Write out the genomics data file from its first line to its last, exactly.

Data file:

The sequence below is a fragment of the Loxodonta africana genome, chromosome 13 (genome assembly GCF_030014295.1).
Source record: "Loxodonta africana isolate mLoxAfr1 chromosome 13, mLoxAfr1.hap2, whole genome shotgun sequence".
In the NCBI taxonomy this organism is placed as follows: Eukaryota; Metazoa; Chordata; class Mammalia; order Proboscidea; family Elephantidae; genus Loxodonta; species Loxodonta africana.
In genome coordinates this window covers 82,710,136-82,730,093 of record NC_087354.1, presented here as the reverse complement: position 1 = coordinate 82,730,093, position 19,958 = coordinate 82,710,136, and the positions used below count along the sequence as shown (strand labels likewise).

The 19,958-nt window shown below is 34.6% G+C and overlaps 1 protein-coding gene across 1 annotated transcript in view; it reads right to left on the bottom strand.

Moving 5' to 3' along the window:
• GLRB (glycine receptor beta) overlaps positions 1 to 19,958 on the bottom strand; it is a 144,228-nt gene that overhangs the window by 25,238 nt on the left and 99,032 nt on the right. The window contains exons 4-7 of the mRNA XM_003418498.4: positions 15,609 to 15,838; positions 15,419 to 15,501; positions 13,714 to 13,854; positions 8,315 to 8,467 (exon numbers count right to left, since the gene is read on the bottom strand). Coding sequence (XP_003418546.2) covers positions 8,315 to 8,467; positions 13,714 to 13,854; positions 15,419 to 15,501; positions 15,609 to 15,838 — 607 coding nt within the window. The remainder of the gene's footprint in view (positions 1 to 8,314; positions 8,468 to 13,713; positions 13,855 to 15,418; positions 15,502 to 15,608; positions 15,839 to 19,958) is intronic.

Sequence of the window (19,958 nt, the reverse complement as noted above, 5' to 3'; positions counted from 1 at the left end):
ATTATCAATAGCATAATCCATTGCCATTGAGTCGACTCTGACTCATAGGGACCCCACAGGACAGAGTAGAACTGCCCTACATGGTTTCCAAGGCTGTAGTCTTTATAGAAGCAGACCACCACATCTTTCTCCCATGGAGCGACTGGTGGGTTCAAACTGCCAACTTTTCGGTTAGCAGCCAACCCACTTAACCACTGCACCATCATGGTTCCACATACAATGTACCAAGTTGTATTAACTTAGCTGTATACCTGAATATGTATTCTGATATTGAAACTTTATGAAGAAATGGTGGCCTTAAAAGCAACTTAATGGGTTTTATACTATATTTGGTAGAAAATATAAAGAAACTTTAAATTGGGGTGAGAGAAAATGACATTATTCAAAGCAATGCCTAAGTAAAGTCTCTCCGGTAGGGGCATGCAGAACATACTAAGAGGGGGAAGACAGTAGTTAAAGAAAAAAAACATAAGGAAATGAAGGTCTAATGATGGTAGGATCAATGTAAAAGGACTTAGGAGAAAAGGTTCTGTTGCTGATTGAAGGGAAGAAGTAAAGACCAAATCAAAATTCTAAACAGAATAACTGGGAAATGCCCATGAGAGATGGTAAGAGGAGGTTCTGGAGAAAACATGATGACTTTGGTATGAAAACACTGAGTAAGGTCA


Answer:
The sequence below is a fragment of the Loxodonta africana genome, chromosome 13 (genome assembly GCF_030014295.1).
Source record: "Loxodonta africana isolate mLoxAfr1 chromosome 13, mLoxAfr1.hap2, whole genome shotgun sequence".
In the NCBI taxonomy this organism is placed as follows: Eukaryota; Metazoa; Chordata; class Mammalia; order Proboscidea; family Elephantidae; genus Loxodonta; species Loxodonta africana.
In genome coordinates this window covers 82,710,136-82,730,093 of record NC_087354.1, presented here as the reverse complement: position 1 = coordinate 82,730,093, position 19,958 = coordinate 82,710,136, and the positions used below count along the sequence as shown (strand labels likewise).

The 19,958-nt window shown below is 34.6% G+C and overlaps 1 protein-coding gene across 1 annotated transcript in view; it reads right to left on the bottom strand.

Moving 5' to 3' along the window:
• GLRB (glycine receptor beta) overlaps positions 1 to 19,958 on the bottom strand; it is a 144,228-nt gene that overhangs the window by 25,238 nt on the left and 99,032 nt on the right. The window contains exons 4-7 of the mRNA XM_003418498.4: positions 15,609 to 15,838; positions 15,419 to 15,501; positions 13,714 to 13,854; positions 8,315 to 8,467 (exon numbers count right to left, since the gene is read on the bottom strand). Coding sequence (XP_003418546.2) covers positions 8,315 to 8,467; positions 13,714 to 13,854; positions 15,419 to 15,501; positions 15,609 to 15,838 — 607 coding nt within the window. The remainder of the gene's footprint in view (positions 1 to 8,314; positions 8,468 to 13,713; positions 13,855 to 15,418; positions 15,502 to 15,608; positions 15,839 to 19,958) is intronic.

Sequence of the window (19,958 nt, the reverse complement as noted above, 5' to 3'; positions counted from 1 at the left end):
ATTATCAATAGCATAATCCATTGCCATTGAGTCGACTCTGACTCATAGGGACCCCACAGGACAGAGTAGAACTGCCCTACATGGTTTCCAAGGCTGTAGTCTTTATAGAAGCAGACCACCACATCTTTCTCCCATGGAGCGACTGGTGGGTTCAAACTGCCAACTTTTCGGTTAGCAGCCAACCCACTTAACCACTGCACCATCATGGTTCCACATACAATGTACCAAGTTGTATTAACTTAGCTGTATACCTGAATATGTATTCTGATATTGAAACTTTATGAAGAAATGGTGGCCTTAAAAGCAACTTAATGGGTTTTATACTATATTTGGTAGAAAATATAAAGAAACTTTAAATTGGGGTGAGAGAAAATGACATTATTCAAAGCAATGCCTAAGTAAAGTCTCTCCGGTAGGGGCATGCAGAACATACTAAGAGGGGGAAGACAGTAGTTAAAGAAAAAAAACATAAGGAAATGAAGGTCTAATGATGGTAGGATCAATGTAAAAGGACTTAGGAGAAAAGGTTCTGTTGCTGATTGAAGGGAAGAAGTAAAGACCAAATCAAAATTCTAAACAGAATAACTGGGAAATGCCCATGAGAGATGGTAAGAGGAGGTTCTGGAGAAAACATGATGACTTTGGTATGAAAACACTGAGTAAGGTCA